10:21 GMT25 February 2020
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    British Prime Minister Boris Johnson will deliver a speech tonight to mark the UK’s departure from the EU. Britain can now officially begin negotiating trade deals with both Brussels and the wider world, during a so-called transition period, which lasts until the end of 2020.

    But can the said deals realistically be hashed out in such a short time frame, given that the US has expressed concern about Westminster’s decision to grant Chinese company Huawei permission to install 5G networks in the UK and the fact that the EU is unlikely to compromise over issues such as fishing rights?

    Chris Mendes, Leader of the Foundation Party, offers his views on the matter.

    Sputnik: Will the UK be able to successfully negotiate a free trade agreement with the EU?

    Chris Mendes: I think under these circumstances nothing can be said to be certain except death, taxes and a free trade agreement with the EU. The reason why I say that is for two reasons, firstly of all the politics has changed and secondly the economics have stayed exactly the same.

    The general election has changed everything, we previously had two-party negotiations between the UK and the EU, which was intruded by a third party, essentially the remainer campaign that wanted to stop Brexit and derail it, and there were EU leaders holding out to totally see Brexit cancelled or stopped, or extended forever and ever.

    That’s all come to an end, and we have a government now that can essentially steer and control parliament, and pass through whatever deal or legislation it sees fit, so that is obviously a massive game-changer, and the EU knows that now, hence why we are leaving later today.

    Sputnik: Would the UK or EU be more affected by a no-deal Brexit?

    Chris Mendes: With regards to the economics; we’ve got a trade deficit obviously, and in 2017; the UK sold sixty-seven billion pounds more to the EU than the EU sold to us, but more specifically, Germany is on the brink of recession, and it grew by about zero point one per cent last year, which is absolutely extraordinary, it’s in a really dire state.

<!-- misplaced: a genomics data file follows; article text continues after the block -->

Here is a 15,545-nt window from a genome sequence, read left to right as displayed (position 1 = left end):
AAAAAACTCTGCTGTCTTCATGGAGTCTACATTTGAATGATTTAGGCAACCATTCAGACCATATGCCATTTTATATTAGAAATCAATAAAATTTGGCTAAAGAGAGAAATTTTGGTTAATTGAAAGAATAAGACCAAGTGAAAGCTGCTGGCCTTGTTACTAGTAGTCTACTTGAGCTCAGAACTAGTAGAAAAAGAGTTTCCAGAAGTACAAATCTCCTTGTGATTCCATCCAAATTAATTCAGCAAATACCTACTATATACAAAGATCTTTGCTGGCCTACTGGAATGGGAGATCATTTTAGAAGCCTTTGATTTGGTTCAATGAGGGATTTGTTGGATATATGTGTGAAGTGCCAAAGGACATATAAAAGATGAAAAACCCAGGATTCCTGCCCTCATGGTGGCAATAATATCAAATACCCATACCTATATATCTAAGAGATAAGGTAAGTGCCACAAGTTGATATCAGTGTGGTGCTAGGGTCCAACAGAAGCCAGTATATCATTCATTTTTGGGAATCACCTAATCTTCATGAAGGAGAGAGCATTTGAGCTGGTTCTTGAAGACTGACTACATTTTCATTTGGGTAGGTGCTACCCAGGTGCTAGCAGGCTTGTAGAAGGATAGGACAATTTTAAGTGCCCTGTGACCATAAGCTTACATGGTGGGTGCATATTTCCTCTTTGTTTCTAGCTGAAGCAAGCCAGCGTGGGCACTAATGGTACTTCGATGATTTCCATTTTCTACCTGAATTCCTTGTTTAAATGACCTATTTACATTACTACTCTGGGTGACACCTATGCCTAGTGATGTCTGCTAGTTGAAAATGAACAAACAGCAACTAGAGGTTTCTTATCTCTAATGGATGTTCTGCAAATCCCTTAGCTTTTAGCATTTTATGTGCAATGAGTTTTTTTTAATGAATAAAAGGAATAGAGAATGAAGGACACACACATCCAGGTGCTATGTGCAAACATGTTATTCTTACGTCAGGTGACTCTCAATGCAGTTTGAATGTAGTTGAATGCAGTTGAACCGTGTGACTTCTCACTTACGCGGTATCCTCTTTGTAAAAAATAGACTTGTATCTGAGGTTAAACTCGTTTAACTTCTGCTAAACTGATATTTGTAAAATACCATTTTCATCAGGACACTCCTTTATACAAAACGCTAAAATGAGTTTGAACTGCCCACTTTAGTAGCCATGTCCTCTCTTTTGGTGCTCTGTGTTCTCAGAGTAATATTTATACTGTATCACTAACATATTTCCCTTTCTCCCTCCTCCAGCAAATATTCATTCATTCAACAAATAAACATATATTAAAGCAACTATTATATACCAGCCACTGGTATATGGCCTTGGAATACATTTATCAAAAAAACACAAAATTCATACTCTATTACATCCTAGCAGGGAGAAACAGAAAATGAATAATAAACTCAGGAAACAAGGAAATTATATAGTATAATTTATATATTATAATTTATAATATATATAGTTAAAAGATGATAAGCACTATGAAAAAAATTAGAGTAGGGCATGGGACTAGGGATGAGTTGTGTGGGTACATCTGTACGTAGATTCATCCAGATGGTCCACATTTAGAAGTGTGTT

Forty-seven per cent of the German economy is exports for goods and services, goods especially, and the UK is Germany’s fourth-largest trade partner after the US, France and China, and that trade deficit between the UK and the EU is twenty-two billion, it’s an awful lot of money.

    In the event of a no-deal Brexit; the idea of tariffs and non-tariff barriers in between the UK and Germany, would be a huge problem for Angela Merkel and the German economy, so there is a huge incentive for the EU and its nation-states, and also for the UK to do a trade deal, so I think it’s almost a certainty that it will happen.

    Daniel McCrossan (centre), an SDLP Member of the Northern Ireland Assembly, joins protesters on Lifford Bridge on 16 October 2019
    © Sputnik / Chris Summers
    A protest against a hard Brexit on the Irish border

    Sputnik: Could Brexit in any form lead to increased calls for Irish unification and Scottish independence?

    Chris Mendes: As somebody who doesn’t want to see the union break up; sticking with the Brexit theme, it’s all about self-determination, and that’s what I believe in passionately, and at the end of the day, this is a matter for the Scottish people, and what an Englishman in the south thinks, might or might not be a shame is irrelevant.

    For as long as the opinion is split as closely as it is about Scottish independence; it’s always going to be an open question, before or after Brexit, and at the end of the day, my friendly advice to those in Scotland, would be to see how Brexit goes, give it a few years.

    We think on this side of the argument, that everybody is going to be pleasantly surprised, and hopefully minds might be changed, and I think that in say five or six years from now; who knows how people in Scotland will feel, so I think it’s all to play for.

    The key principles for the Irish border question are in place. We’ve got no border checks, and they can take place elsewhere, and new technology can help facilitate that, so we don’t have a return to the hard border like we had before, that was the fundamental point which has been achieved.

    To a large extent, it does go back to the politics that he just referred to, and the history of the last three years, and how the Northern Irish border was used, quite crassly as a political weapon in this kind of big argument, from people in Brussels and here in the UK.

    The issue there is far less of one than it was made out to be, I think it really will iron out in due course. Whether it’s arguments about that, or anything else; I think the relationship between the UK and the EU is going to be a much more calm, composed and more grown-up one, going forward.

    We are still going to be working together on security, and people are still going to be moving back and forth, living in each other’s countries, trade is still going to happen, it’s just a question of the particular terms, everything is going to continue, we’re going to continue working together and being friends, so it’s important that we have a good relationship going forward.

    The views and opinions expressed in the article do not necessarily reflect those of Sputnik.

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    trade, Brexit, European Union, United Kingdom
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